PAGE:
- Roles: Co-PI
- PISA2: Partnership to Improve Student Achievement in Physical Sciences
- Roles: Advisory Board Member
- Higher Ed: Education, K-12 Administrator, Researcher
BIODr. Anthony Petrosino is a Learning Scientist and an Associate Professor of Science Technology Engineering and Mathematics (STEM) Education and the Elizabeth G. Gibb Endowed Fellow at The University of Texas at Austin. After completing his Master's at Teachers College, Columbia University, Petrosino received his Ph.D. at Vanderbilt University where he was a member of the Cognition and Technology Group at Vanderbilt (CTGV). While doing his doctoral work, Petrosino was a NASA Space Grant Fellow. After leaving Vanderbilt, Petrosino was awarded a McDonnell Postdoctoral Fellow at the University of Wisconsin through the Cognitive Studies in Educational Practice (CSEP) Program and during this period was also a member of the National Center for Improving Student Learning and Achievement in Mathematics and Science (NCISLA). Petrosino was a seven year member of the NSF funded VaNTH Engineering Research Center (a collaboration between Vanderbilt, Northwestern, The University of Texas and Harvard Universities) and the Principle Investigator of a Department of Education funded PT3 grant. While at The University of Texas at Austin he helped establish, sustain and expand the UTeach Natural Sciences Teacher Preparation Program and created two of it's courses (Knowing and Learning in Mathematics and Science Education and Project Based Instruction). Petrosino is a certified K-12 teacher of science with seven years experience as well as a licensed and practiced Superintendent of Schools for two years.
Dr. Petrosino's research focuses on children's and teacher's STEM reasoning in the context of schooling, with an emphasis on activities and tools for developing thought. There are two major strands to this program. The first focuses on the creation and study of learning environments that foster the development and growth of expertise in K-16 STEM education. A second strand of research, connected to the first, focuses on investigating the opportunities for model-based reasoning (the ability to construct and articulate explanations of observable phenomena) that occur in typical STEM classrooms as students move conceptually from intuitive everyday understanding to more formalized scientific-mathematical-engineering understanding. His additional research interests include informal science learning and the general development of expertise. His articles have appeared in The Journal of Science Education and Technology, The Journal of Engineering Education, The Journal of the Learning Sciences, Mathematical Thinking and Learning, and The American Educational Research Journal.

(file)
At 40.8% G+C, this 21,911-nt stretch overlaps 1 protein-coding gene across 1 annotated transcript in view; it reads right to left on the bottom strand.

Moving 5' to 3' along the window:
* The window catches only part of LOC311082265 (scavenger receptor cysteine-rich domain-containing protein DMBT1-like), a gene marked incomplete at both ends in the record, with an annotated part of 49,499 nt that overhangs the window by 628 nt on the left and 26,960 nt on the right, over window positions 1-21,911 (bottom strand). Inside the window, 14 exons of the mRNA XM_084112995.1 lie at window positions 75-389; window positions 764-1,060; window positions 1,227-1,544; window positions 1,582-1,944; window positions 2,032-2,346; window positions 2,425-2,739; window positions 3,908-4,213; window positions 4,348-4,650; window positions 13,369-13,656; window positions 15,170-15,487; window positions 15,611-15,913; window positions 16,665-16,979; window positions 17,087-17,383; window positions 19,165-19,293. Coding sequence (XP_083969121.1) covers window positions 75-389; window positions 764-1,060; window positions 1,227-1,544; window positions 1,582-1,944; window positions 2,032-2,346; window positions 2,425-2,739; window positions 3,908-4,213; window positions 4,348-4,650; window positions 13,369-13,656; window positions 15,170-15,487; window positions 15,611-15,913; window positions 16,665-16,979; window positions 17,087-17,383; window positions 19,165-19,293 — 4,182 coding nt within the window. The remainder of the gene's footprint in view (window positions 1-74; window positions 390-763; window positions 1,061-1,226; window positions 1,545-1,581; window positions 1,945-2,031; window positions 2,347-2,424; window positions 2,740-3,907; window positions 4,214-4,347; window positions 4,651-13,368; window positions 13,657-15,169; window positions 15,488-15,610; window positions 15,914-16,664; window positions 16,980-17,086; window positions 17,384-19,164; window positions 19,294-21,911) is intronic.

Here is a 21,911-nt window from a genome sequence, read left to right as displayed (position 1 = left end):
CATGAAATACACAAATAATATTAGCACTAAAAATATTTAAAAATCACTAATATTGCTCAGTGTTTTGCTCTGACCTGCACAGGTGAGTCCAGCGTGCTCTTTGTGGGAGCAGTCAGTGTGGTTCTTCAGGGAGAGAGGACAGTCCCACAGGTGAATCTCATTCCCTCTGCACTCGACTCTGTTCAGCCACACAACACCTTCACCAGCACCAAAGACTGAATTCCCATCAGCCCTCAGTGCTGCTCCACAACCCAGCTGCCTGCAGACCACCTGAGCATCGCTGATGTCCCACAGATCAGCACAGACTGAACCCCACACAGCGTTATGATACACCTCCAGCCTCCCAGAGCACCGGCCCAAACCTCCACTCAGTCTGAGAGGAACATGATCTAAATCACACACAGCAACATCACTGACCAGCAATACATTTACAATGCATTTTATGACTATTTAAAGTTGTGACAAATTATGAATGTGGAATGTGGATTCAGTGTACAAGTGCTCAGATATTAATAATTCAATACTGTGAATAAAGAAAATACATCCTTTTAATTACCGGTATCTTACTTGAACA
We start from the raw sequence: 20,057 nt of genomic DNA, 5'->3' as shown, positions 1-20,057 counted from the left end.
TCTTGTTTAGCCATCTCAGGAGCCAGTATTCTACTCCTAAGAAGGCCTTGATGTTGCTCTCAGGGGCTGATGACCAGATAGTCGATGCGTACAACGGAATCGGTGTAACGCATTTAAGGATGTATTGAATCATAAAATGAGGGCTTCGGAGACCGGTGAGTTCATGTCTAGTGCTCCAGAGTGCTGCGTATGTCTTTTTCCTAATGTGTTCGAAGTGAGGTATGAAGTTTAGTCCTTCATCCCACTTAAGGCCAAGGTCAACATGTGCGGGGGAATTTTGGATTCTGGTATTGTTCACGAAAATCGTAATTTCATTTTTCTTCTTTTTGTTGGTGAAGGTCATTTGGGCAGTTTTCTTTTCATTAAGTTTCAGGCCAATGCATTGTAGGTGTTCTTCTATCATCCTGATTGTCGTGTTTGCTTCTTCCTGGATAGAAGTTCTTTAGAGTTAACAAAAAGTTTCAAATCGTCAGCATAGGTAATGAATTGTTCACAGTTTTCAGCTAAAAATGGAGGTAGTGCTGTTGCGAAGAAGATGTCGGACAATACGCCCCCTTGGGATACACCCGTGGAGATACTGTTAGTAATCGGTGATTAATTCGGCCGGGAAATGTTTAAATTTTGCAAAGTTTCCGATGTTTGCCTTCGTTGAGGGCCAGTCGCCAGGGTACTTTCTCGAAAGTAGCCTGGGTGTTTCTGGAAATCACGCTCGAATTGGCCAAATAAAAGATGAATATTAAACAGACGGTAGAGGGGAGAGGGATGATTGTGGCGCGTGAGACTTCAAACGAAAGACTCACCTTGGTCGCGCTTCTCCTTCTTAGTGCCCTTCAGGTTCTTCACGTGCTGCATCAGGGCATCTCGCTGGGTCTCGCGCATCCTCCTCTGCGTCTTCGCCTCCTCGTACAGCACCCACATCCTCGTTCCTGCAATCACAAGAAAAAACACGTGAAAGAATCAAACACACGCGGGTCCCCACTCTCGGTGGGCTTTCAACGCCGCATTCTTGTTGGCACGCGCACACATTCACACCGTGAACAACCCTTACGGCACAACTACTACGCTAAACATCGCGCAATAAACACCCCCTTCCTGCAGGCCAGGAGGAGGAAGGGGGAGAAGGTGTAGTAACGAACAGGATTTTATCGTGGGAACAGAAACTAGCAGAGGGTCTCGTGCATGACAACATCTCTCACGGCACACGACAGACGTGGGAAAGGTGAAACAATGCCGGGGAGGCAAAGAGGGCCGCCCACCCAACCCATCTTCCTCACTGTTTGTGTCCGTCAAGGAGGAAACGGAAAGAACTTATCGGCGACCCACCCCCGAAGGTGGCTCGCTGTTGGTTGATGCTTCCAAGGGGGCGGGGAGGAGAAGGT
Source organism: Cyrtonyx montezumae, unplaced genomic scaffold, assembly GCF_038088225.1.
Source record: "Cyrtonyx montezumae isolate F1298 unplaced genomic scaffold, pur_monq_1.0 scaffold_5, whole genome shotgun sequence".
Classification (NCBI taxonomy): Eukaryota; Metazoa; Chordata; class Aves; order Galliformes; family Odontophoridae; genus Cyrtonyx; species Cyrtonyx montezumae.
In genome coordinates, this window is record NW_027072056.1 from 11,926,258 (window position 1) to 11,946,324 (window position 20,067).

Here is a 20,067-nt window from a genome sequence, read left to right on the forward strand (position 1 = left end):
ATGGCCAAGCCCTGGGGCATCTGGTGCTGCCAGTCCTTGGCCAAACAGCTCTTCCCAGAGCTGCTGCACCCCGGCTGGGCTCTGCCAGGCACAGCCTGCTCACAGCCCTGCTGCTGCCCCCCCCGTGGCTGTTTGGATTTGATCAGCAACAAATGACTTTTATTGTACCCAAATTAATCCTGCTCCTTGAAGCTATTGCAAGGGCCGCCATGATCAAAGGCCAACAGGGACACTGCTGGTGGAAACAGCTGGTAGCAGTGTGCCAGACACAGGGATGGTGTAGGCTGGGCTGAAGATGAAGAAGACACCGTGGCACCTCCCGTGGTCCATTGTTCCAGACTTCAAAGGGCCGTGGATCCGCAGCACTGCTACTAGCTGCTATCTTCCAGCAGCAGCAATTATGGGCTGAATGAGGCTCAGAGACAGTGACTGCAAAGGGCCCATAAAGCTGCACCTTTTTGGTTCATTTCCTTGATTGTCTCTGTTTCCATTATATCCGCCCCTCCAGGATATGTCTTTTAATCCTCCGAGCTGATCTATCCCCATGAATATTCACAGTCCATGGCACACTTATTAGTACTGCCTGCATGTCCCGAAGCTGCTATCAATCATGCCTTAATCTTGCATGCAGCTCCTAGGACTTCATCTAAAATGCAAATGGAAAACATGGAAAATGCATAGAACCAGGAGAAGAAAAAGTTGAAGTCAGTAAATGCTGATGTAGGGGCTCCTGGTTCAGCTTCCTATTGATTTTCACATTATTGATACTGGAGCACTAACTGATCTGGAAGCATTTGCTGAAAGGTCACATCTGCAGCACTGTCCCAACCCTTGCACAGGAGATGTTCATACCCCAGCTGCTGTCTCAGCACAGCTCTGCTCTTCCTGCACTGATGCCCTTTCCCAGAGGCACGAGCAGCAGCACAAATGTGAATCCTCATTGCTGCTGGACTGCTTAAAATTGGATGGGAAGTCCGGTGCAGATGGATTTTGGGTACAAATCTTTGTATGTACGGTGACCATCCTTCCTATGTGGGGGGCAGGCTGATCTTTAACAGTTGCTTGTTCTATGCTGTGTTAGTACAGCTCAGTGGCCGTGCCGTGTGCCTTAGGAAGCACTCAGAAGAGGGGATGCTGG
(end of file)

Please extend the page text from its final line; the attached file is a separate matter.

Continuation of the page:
RECENT PUBLICATIONSPetrosino, A. J., Svihla, V., & Kapur, M. (2008). Models of Expertise in Process- and Content-Dominated Areas of Bioengineering. Paper presented at the ICLS, Utrecht, Netherlands.
Svihla, V., Petrosino, A. J., & Diller, K. R. (2008). Distributed Cognition and Interactions in the Context of Bioengineering Design. Paper to be presented at the ICLS, Utrecht, Netherlands.
Svihla, V., Petrosino, A. J., Martin, T., Rayne, K., and Diller, K. (March 2008). Learning to Design: The Role of Authenticity and the Distribution of Cognition in Student Design Teams. Paper presented at the Annual Meeting of the American Educational Research Association. New York.
Svihla, V., Marshall, J., and Petrosino, A. J. (2008). K-12 Engineering Education Impacts. Report to the National Academy of Engineering Committee on Understanding and Improving K-12 Engineering Education in the United States. Washington DC.
Petrosino, A. J., Svihla, V., and Brophy, S. (2007). Engineering skills for understanding k-12 engineering education in the United States. Report to the National Academy of Engineering Committee on Understanding and Improving K-12 Engineering Education in the United States. Paper presented at the Committee Workshop. Washinton DC.
Petrosino, A. Martin, T. and Sviha, V. (2006). Editors. Special Issue on Biomedical Engineering Education. New Directions for Teaching & Learning. Jossey Bass Publications
Martin, T., Petrosino, A. J., Rivale, S., and Diller, K. R. (2006). Development of Adaptive Expertise in Biotransport. New Directions for Teaching & Learning.
Petrosino, A.J. (2004). Integrating Curriculum, Instruction, and Assessment in Project-Based Instruction: A Case Study of an Experienced Teacher. Journal of Science Education and Technology. Volume 13 (2).
Pandy, M.G., Petrosino, A. J., Austin, B. A., Barr, R.E. (2004) Assessing adaptive expertise in undergraduate biomechanics. Journal of Engineering Education. Vol. 93 No.3 pp. 1-12.
Petrosino, A. J., Lehrer, R., Schauble, L. (2003). Structuring error and experimental variation as distribution in the fourth grade. Mathematical Thinking and Learning, 5(2&3), pp. 131-156.
Petrosino, A. J., & Dickinson, G. (2003). Integrating technology with meaningful content and faculty research: The UTeach Natural Sciences Program. Contemporary Issues in Technology and Teacher Education [Online serial], 3(1). Available: <a href="http://www.citejournal.org/vol3/iss1/general/article7.cfm<p">http://www.citejournal.org/vol3/iss1/general/article7.cfm<p</a>>Nathan, M. J. & Petrosino, A. J. (2003). Expert Blind Spot Among Preservice Teachers. American Educational Research Journal. 40(4), 905-928.